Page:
Crude oil is trading in the green to start off the week adding 14 cents to trade at 101.73 after declining late last week from above the 102 price level. Brent oil is also in the positive this morning at 109.99. Speculators continue to watch the turmoil in the Ukraine but the tension and stress seems to be subsiding from the market place. Energy trader’s focus is now turning towards Libya where fighting worsens and the country looks like it could destabilize. Brent extended its first weekly gain this month amid speculation escalating violence in Libya will further disrupt supplies from the holder of Africa’s biggest oil reserves.
Libya accused a retired army general in the eastern city of Benghazi of planning a coup while the nation’s General Assembly was said to be suspended following clashes in Tripoli. Government forces in Ukraine fought insurgents as separatists prepared for an election later this year after declaring independence.
Libya’s crude production “is already impaired and certainly not positive, which should be supportive of higher prices,” Michael McCarthy, a chief strategist at CMC Markets in Sydney, said by phone today. “Adding the potential for escalation in Ukraine, it’s quite clear the risks that oil is on the upside this week.” As reported by Bloomberg.
Libya, a member of the Organization of Petroleum Exporting Countries, has struggled to restore security three years after the revolt that toppled former leader Muammar Qaddafi. Oil production declined to 215,000 barrels a day in April, about 13 percent of capacity, data compiled by Bloomberg show.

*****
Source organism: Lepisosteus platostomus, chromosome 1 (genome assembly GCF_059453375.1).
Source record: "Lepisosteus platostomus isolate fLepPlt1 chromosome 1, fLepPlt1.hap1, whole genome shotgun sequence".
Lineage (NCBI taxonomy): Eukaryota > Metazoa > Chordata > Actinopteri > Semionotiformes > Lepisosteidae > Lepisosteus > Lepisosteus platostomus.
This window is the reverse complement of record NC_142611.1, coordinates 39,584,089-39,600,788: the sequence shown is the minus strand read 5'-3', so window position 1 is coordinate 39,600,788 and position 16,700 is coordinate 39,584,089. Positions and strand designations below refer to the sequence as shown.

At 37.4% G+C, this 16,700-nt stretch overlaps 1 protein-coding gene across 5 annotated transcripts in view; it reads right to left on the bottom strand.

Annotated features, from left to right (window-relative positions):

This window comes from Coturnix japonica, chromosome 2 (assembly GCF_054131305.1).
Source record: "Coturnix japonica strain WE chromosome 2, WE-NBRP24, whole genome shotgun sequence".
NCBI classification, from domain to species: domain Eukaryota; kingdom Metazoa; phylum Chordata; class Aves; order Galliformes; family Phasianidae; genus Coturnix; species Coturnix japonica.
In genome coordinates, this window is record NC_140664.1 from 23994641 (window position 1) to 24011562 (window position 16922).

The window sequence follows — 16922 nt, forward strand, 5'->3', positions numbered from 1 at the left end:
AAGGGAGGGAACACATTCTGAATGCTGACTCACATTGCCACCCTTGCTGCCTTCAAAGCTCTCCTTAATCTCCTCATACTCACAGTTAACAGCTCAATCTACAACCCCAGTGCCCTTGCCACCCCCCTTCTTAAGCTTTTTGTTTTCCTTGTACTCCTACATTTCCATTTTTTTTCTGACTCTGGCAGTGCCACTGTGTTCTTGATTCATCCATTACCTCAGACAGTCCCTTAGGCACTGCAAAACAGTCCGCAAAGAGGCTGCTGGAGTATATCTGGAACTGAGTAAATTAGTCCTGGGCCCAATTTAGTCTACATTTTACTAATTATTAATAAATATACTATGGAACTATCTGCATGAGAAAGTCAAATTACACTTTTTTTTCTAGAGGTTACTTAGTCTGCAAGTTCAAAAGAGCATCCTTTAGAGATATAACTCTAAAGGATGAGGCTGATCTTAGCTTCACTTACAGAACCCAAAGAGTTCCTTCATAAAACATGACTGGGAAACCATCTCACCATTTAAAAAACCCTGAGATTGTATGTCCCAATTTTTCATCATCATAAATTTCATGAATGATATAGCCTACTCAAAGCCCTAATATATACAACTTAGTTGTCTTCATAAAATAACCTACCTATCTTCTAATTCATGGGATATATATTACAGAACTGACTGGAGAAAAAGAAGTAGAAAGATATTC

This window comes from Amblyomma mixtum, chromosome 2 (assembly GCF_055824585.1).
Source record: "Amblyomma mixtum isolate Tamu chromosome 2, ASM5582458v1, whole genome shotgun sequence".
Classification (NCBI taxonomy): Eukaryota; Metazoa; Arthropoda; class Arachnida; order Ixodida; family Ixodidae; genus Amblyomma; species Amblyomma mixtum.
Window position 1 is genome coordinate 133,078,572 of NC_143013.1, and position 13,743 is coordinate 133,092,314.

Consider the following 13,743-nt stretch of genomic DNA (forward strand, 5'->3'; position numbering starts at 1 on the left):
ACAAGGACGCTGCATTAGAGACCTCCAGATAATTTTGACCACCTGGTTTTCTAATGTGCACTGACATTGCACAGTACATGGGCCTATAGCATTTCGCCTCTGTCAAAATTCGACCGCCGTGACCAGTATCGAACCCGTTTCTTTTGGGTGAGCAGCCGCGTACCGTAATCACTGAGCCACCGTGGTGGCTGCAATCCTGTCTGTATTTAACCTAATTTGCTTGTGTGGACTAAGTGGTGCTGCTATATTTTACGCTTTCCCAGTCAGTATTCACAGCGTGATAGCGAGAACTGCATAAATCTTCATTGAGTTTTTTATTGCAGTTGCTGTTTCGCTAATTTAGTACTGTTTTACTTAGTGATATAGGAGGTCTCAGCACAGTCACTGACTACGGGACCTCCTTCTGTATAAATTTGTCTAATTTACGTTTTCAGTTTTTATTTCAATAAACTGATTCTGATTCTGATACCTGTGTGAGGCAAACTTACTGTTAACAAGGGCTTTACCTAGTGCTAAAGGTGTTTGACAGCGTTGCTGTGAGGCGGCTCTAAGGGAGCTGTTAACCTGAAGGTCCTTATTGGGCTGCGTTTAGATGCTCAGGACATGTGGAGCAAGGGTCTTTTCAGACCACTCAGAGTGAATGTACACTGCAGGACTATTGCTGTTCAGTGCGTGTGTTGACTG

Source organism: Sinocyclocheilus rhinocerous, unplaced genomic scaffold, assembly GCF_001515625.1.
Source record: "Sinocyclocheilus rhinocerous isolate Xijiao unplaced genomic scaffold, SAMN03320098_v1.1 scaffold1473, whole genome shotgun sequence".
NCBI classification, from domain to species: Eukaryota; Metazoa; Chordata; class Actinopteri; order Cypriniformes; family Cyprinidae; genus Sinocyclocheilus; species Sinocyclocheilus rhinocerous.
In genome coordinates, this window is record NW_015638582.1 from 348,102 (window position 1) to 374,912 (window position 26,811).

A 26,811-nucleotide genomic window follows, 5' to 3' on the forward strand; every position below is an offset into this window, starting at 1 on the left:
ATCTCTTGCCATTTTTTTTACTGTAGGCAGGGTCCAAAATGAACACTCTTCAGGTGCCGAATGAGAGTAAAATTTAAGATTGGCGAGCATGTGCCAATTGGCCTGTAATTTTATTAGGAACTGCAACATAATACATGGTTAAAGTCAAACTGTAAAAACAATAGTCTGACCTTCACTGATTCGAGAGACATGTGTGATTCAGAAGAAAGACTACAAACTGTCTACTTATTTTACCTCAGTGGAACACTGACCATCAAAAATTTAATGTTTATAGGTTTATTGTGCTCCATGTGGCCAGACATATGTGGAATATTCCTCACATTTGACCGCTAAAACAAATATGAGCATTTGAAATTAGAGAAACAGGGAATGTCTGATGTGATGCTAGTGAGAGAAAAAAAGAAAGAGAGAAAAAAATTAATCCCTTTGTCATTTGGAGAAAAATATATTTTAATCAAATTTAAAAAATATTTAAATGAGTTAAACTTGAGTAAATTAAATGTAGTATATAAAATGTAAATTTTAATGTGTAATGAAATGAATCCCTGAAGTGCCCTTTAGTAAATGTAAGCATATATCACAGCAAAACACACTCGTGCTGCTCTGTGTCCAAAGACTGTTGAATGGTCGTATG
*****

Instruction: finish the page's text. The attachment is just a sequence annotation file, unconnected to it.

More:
Looking across the globe to the US, where driving season is about to kick off gasoline prices climbed this morning to 2.9850. Crude prices moved modestly higher as the market found support from US gasoline demand hopes ahead of the looming summer-holiday driving season and the ongoing Ukraine crisis. Oil prices were finding support from the approaching US summer holiday season that kicks off with the long Memorial Day weekend May 24-26.
“The driving season is right around the corner on Memorial Day and we expect increased demand for gasoline across the summer,” said Andy Lipow of Lipow Oil Associates.
Refineries were beginning to wind down their maintenance season in preparation for a ramp-up in activity in several days, he noted. Total US gasoline inventories fell by 800,000 barrels, or 0.4 percent, last week and were down 0.1 percent from a year ago, according to the Department of Energy.
Also in the US, natural gas edged down last week but is trading in the green this morning at 4.420 as faster-than-expected gains in natural-gas inventories are easing concern that a shortage is looming next winter, spurring speculators to cut bullish bets. Gas futures fell 9.2 percent in the period as stockpile gains topped analysts’ forecasts for a third week. Production from shale deposits in the U.S. Northeast and Midwest climbed to a record 16.1 billion cubic feet a day in the week ended May 9th. The Energy Information Administration said inventories rose 74 billion cubic feet in the week ended May 2. Analysts predicted an increase of 70 billion. Supplies climbed by 105 billion the following week, narrowing the deficit to the five-year average to the least since Feb. 28.